Learn how to stencil, step-by-step directions, Easy budget-friendly DIY Project to transform your home
Easily transform your fireplace surround. This project works equally well to make over tile or laminate flooring as well.
Welcome to our Spring Craft and DIY Extravaganza! Julie and I are thrilled to be sharing our stencil project as we join a stellar lineup of amazing and creative bloggers. Be sure to scroll all the way to the bottom to see all the inspiration. Thank you to Janine of Happy Happy Nester and Tana of Your Marketing BFF for hosting such a fantastic tour.
Stencil: My Latest DIY Project
Are you ready to hear about my latest DIY project? Honestly, it may be my favorite ever. This is the story of how I totally transformed the look of my fireplace on a tiny budget. I used paint and a stencil to get the look of real tile for a fraction of the cost. With no previous experience, no special talents, and armed with a stencil and a couple cans of paint I still can’t believe the outcome. This project far exceeded my expectations. (Insert happy dancing!)
Additionally, I’m more convinced than ever that this is a great option for anyone who has a fireplace surround or any surface that they aren’t in love with. If you’re looking for a wow of a makeover for a small price tag you’re going to love this option. It’s so easy, versatile, and best of all budget-friendly.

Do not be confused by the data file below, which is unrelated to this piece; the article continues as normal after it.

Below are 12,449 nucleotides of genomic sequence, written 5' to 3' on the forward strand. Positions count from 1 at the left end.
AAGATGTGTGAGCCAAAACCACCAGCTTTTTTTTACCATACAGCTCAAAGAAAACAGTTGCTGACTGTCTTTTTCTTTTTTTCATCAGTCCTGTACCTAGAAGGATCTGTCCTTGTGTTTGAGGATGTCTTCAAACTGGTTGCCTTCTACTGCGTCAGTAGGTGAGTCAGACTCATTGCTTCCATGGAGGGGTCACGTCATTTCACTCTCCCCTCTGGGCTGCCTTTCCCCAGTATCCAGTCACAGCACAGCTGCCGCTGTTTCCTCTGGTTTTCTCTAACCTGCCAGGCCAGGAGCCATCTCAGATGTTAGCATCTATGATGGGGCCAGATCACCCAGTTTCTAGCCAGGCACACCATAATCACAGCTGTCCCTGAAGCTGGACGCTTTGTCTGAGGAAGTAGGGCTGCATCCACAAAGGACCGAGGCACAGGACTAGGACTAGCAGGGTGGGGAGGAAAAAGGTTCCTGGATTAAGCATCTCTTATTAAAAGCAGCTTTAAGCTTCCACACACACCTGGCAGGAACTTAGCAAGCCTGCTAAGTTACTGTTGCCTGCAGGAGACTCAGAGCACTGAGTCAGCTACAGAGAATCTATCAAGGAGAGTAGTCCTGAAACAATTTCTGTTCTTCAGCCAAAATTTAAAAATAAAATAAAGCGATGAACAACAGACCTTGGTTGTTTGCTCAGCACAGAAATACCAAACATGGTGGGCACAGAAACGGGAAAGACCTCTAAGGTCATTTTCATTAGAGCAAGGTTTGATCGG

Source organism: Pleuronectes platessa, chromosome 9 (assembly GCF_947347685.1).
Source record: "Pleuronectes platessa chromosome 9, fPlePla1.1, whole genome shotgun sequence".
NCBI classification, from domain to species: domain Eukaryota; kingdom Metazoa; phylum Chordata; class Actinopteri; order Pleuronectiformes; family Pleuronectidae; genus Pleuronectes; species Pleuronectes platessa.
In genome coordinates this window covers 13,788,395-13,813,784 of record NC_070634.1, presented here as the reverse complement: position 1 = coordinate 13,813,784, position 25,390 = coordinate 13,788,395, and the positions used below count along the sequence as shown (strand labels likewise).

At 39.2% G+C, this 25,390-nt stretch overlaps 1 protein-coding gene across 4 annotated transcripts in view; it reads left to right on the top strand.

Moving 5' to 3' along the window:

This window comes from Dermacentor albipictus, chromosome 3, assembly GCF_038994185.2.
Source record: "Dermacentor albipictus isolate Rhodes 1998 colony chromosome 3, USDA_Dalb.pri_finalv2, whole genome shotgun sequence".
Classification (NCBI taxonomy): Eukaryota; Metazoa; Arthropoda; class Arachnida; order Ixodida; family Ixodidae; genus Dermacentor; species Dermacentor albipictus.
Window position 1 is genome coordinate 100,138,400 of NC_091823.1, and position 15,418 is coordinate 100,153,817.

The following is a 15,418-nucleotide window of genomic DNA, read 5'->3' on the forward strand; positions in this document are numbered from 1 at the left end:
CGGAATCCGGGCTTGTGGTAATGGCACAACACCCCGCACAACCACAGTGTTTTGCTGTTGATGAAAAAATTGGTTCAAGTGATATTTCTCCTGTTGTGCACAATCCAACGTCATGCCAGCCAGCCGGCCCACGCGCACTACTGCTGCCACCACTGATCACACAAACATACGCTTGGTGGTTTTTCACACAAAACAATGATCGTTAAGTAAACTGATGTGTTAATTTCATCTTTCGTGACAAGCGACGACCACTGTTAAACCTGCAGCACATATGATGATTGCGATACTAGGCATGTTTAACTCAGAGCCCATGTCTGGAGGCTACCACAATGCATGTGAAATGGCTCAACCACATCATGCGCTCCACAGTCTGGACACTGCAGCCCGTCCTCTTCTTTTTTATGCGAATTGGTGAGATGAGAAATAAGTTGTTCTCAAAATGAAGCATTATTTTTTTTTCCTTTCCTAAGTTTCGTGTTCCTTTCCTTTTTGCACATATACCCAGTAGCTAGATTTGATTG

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My Fireplace Transformation
There she is! I am usually rather modest. But I can’t get over the feeling of how proud I am of this stencil project. I think I’m still in shock that I did this all by myself. In person it really looks like I have beautiful new tiles. Buying and installing new tiles was an option I considered. At one point I pictured spreading grout and laying new tiles myself. Actually, I considered many different options, but with each option I found problems I couldn’t resolve and price tags I couldn’t justify.
Reasons Why Stenciling is a Great Choice
- Budget-friendly (I saved about $1000 in tile costs alone)
- No power tools required
- No experience necessary
- Ideal DIY project anyone can handle
- Versatile for lots of surfaces, sizes, projects
- Big impact
Now you might be asking yourself, what’s wrong with this? For someone else this might be fine. But you’ve got to admit it’s pretty bland. It doesn’t really command attention. We always felt uninspired. Luckily my husband felt the same way, so when I suggested changing it he didn’t protest.